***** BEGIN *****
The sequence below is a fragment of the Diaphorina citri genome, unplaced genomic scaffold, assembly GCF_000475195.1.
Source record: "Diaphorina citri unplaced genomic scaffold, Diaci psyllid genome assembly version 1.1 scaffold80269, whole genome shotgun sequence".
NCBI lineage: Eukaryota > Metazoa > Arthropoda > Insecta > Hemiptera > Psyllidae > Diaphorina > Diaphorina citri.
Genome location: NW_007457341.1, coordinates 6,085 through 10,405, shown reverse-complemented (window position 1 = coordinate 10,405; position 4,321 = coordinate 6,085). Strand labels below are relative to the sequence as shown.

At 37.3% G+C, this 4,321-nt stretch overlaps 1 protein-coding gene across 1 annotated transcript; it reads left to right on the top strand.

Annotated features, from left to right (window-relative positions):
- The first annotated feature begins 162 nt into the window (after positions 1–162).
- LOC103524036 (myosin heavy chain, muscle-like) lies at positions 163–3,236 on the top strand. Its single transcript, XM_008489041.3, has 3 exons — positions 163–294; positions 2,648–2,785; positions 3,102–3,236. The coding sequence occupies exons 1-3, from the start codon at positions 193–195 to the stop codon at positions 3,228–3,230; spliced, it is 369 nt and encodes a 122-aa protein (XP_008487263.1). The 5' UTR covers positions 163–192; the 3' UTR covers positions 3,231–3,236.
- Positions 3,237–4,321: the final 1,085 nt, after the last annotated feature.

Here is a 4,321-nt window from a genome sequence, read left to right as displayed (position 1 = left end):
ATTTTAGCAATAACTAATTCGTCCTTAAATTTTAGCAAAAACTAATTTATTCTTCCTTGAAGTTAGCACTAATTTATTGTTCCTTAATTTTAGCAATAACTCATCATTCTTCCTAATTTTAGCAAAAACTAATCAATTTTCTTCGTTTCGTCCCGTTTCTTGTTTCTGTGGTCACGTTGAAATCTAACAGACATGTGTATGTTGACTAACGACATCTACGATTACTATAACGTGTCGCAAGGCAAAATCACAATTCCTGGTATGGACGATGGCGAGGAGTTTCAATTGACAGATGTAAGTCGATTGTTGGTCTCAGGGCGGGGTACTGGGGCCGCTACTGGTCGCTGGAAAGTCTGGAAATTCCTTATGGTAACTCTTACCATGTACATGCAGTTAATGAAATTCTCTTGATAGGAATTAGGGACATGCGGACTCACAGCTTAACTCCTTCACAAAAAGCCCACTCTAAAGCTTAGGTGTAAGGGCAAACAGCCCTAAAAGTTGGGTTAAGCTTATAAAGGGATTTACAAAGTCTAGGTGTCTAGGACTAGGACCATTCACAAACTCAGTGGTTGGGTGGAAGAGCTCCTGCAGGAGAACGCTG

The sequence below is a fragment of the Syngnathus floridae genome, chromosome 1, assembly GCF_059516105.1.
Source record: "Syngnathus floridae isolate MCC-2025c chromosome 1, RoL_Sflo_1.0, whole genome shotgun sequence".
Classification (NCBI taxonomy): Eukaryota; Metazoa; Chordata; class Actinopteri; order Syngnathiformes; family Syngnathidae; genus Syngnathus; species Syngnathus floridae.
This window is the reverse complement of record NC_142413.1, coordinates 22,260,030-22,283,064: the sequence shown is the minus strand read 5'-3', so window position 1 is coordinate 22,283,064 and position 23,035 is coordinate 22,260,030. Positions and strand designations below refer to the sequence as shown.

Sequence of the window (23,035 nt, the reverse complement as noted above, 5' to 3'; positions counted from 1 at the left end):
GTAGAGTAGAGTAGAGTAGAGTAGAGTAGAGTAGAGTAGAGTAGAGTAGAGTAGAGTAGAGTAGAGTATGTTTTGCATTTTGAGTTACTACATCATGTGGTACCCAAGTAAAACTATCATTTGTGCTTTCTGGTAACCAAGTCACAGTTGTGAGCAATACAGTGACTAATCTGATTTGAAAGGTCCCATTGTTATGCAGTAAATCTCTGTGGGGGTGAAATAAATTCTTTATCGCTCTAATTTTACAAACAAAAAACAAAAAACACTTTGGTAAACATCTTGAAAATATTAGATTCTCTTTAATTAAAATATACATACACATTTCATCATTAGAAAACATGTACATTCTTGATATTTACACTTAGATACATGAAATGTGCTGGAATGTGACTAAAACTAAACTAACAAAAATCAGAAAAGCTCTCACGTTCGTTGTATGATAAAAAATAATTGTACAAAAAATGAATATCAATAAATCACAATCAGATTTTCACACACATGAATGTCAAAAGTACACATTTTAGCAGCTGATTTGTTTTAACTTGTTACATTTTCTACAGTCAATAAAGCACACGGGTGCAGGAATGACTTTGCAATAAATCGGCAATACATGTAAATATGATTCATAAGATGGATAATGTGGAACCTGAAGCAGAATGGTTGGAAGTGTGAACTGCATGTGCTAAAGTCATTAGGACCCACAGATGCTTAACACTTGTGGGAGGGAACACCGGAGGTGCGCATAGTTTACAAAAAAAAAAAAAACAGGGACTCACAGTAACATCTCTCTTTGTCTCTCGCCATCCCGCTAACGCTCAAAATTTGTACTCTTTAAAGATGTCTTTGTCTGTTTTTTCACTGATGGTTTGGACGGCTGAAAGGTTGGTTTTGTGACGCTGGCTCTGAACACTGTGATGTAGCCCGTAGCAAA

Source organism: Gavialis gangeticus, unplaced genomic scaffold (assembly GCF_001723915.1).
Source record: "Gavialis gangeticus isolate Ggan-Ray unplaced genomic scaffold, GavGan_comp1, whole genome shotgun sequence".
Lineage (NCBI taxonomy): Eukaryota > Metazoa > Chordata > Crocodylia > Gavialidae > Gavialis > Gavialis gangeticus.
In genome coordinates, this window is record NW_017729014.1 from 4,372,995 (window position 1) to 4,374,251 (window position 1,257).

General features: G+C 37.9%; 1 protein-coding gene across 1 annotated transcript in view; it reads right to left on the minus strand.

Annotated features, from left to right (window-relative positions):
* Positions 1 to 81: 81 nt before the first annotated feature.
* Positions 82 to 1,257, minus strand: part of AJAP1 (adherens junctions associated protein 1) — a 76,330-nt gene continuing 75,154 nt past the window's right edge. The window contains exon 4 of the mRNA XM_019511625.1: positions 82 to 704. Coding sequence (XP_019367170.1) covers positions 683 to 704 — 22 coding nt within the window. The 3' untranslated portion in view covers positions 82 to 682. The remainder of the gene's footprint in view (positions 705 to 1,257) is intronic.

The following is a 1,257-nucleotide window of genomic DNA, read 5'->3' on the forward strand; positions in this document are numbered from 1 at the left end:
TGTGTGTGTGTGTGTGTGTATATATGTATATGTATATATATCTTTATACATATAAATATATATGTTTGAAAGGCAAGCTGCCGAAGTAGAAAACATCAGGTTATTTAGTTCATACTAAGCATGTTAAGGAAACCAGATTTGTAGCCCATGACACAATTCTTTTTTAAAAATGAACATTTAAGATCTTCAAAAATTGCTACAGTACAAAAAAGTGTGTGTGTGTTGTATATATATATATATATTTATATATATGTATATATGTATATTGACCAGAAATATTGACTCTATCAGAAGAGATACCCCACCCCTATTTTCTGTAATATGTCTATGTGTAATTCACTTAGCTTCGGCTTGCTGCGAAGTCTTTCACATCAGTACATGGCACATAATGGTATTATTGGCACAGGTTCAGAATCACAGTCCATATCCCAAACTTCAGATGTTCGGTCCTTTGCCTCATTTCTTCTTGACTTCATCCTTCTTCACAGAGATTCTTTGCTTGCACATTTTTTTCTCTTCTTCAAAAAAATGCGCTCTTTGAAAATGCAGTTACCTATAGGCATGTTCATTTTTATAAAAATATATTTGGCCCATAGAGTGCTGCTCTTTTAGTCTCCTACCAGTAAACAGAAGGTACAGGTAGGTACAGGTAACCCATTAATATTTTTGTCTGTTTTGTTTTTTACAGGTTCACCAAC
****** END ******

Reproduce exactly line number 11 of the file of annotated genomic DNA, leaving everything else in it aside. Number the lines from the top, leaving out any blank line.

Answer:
ATTTTAGCAATAACTAATTCGTCCTTAAATTTTAGCAAAAACTAATTTATTCTTCCTTGAAGTTAGCACTAATTTATTGTTCCTTAATTTTAGCAATAACTCATCATTCTTCCTAATTTTAGCAAAAACTAATCAATTTTCTTCGTTTCGTCCCGTTTCTTGTTTCTGTGGTCACGTTGAAATCTAACAGACATGTGTATGTTGACTAACGACATCTACGATTACTATAACGTGTCGCAAGGCAAAATCACAATTCCTGGTATGGACGATGGCGAGGAGTTTCAATTGACAGATGTAAGTCGATTGTTGGTCTCAGGGCGGGGTACTGGGGCCGCTACTGGTCGCTGGAAAGTCTGGAAATTCCTTATGGTAACTCTTACCATGTACATGCAGTTAATGAAATTCTCTTGATAGGAATTAGGGACATGCGGACTCACAGCTTAACTCCTTCACAAAAAGCCCACTCTAAAGCTTAGGTGTAAGGGCAAACAGCCCTAAAAGTTGGGTTAAGCTTATAAAGGGATTTACAAAGTCTAGGTGTCTAGGACTAGGACCATTCACAAACTCAGTGGTTGGGTGGAAGAGCTCCTGCAGGAGAACGCTG